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Principles of Training

Robert (Bob) Gurney, PhD

Are you searching for training programs for a specific sport or for good practices of staying fit? If you search on the internet you will be overwhelmed at the amount of information and plans developed by people that claim to be experts (but are not) and those that are accredited experts with recognized certifications to support their expertise. So let’s keep it simple and start with the foundations of training principles and then let us know if we can help you apply them to sport or fitness specifics. The principles of training in this article include: specificity, overload, overtraining and the taper.

Specificity refers to the training be devised to ‘train’ those muscles and systems of the body that require the demands of the sport or activity you wish to engage in. In other words, all the movements and system needs of the sport need to be trained for optimal performance.

Overload is the principle that addresses the need to train above stimulus threshold (a stimulus or activity strong enough to elicit a response of ‘tough to do’ but no pain). This will facilitate the development of chronic training adaptations. The nature of the overload principle follows the ‘FITT’ formula: Frequency, Intensity, Time and Type. Frequency refers to training 3 to 5 times per week; Intensity refers to monitoring your heart or pulse rate (see training heart rates guides or use the following formula: 220 – age = estimated max Heart Rate. Starting a training program for the first time should elicit a Heart Rate of 60% to 70% of estimated max Heart Rate …. Slowly progress over time to working in the 75% to 85% zone; if you are swimming use 205 – age = estimated max heart rate … this adjustment is linked to the buoyancy factor of the water). Time or duration refers to specific activities (for example aerobic training sessions should be at least 30 to 60 minutes of continuous work in your training heart rate zone), Type is the mode or type of activity (walking, running, cycling, swimming, weight lifting, etc … what do you like to do?)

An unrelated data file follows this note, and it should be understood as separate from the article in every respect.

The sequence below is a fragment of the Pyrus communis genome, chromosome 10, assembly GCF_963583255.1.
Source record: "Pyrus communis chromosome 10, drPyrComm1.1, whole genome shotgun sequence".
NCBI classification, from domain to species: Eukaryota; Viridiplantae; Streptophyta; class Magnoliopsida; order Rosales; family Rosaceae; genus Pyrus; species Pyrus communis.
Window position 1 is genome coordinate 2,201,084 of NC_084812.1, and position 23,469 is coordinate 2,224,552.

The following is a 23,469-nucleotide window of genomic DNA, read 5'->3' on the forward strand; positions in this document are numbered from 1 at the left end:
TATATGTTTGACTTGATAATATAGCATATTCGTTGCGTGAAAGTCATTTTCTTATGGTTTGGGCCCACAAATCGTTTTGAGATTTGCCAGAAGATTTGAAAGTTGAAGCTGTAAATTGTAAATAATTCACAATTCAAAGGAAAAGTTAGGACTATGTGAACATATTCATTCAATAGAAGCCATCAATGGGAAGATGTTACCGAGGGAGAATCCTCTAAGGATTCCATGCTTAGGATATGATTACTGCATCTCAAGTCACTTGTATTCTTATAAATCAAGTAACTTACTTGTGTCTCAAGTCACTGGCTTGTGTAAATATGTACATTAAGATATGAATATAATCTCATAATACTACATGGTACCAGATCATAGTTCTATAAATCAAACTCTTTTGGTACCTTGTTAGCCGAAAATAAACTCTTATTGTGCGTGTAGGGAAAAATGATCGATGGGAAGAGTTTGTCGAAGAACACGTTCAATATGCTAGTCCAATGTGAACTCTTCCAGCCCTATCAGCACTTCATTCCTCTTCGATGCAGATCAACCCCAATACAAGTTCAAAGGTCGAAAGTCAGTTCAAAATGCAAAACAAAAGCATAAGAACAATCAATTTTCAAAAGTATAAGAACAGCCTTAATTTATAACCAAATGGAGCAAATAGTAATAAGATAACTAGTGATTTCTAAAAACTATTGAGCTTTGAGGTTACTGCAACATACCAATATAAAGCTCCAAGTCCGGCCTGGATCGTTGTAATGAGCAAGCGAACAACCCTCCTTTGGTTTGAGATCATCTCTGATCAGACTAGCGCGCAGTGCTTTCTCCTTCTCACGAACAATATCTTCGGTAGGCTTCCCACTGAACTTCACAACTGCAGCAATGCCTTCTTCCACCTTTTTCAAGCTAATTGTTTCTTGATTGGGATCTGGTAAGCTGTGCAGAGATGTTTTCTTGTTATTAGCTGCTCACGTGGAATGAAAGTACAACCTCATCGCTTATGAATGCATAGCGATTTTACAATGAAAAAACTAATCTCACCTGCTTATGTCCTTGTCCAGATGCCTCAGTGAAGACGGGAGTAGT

Overtraining is associated with overload in terms of – you don’t want to overstress yourself, meaning doing too much training above your limitations and without sufficient rest intervals. In other words, overtraining is noticed when the training causes excess overload and the body is unable to adapt, which tends to result in decreased physical activity performance.

Taper refers to a period of reduced training weeks before a competition. You will need to experiment with this one as it varies among individuals. If you are a swimmer, a cyclist or a runner, the taper does not decrease your conditioning … it has been proven to increase muscle power, psychological state and performance.

For more specific applications of training principles to various body systems (Cardio-respiratory, muscle strength, muscle endurance, flexibility, power …) contact us with your specific questions of interest.

Note: it is strongly recommended that you consult with your family Physician and discuss your training plans, before commencing your training plan.

Author: Bob Gurney

Email: navigatingforsuccess11@gmail.com

You can connect with me on Linkedin – Robert (Bob) Gurney


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